Innovation That Matters

Contest taps the crowds for a redesigned coffee cup

Nonprofit & Social Cause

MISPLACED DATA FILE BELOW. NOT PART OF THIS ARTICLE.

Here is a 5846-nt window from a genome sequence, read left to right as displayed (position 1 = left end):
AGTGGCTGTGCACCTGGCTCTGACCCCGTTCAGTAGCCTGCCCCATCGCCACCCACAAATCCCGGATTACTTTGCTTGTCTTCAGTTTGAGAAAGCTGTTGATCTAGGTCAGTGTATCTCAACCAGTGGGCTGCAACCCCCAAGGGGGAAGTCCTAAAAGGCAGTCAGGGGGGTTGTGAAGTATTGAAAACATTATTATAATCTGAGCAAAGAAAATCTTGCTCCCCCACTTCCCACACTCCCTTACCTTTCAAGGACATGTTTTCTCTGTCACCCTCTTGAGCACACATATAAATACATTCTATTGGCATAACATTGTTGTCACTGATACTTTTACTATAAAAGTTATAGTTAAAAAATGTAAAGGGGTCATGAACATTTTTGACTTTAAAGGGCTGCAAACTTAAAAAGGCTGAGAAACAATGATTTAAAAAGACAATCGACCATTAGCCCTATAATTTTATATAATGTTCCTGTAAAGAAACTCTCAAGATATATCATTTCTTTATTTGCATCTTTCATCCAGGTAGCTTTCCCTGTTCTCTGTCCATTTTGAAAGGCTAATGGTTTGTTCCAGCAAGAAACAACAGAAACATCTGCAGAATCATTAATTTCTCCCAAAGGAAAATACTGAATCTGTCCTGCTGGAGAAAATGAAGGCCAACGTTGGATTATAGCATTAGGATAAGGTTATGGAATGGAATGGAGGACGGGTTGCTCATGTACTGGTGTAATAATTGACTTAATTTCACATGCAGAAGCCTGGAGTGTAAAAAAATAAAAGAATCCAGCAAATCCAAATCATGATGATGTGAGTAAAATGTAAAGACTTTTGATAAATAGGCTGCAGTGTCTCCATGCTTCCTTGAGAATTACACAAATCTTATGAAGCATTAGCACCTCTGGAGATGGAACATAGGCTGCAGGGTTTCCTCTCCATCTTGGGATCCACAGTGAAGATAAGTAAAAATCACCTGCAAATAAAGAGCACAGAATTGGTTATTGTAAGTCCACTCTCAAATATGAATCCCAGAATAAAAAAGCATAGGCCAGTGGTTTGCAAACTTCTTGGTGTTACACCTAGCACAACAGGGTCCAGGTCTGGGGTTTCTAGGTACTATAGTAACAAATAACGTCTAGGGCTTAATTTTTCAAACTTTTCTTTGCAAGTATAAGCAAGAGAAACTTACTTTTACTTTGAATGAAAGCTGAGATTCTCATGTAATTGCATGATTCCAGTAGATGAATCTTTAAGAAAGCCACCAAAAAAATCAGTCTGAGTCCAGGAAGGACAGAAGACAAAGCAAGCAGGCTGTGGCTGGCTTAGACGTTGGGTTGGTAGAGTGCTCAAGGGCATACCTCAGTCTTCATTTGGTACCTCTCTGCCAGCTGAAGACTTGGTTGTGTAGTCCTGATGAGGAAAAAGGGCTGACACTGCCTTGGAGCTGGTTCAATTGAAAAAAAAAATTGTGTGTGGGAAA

That something needs to be done about the ubiquitous but wasteful paper coffee cup seems to be a matter of fairly widespread agreement. We’ve seen the development of myriad reusable replacements and—more recently—reusable lids, but now a new effort is tapping the crowds for further ideas. With sponsorship from none other than Starbucks itself, the mission driving the Betacup project is to find the best ideas to eliminate paper cup consumption and then help bring these ideas to life. It’s not just another reusable cup design that’s being sought, however—rather, “think beyond just the vessel for carrying coffee, and develop a way to cause behavior change at a massive scale,” the effort’s creators urge. Toward that end, Betacup launched an international contest on April 1 by which creative thinkers all over the world can submit and rate new ideas for a sustainable and convenient alternative. Submissions can be made in the form of image, audio or video files, as long as they’re posted on the Jovoto-based collaborative platform by June 1. Participants can also collect karma for ratings and comments during the rating period, which extends through June 15. Entries will be judged on a variety of qualities, including how they reduce waste, what resources they require, new or existing capabilities required for implementation, and the overall user experience. A total of USD 20,000 in prizes will be awarded to the developers of the winning ideas, including USD 10,000 for the top choice of Betacup’s board of advisors; the remainder will be split evenly among the top 5 community favourites. Some 58 billion paper coffee cups get thrown out each year in North America alone, according to Betacup, wasting the 20 million trees and 12 billion gallons of water required to make them. If the crowds can help design and name new products, resolve disputes and brainstorm national economic solutions, to name just a few, who better to solve this—or any other—prickly problem…? Spotted by: Katherine Noyes



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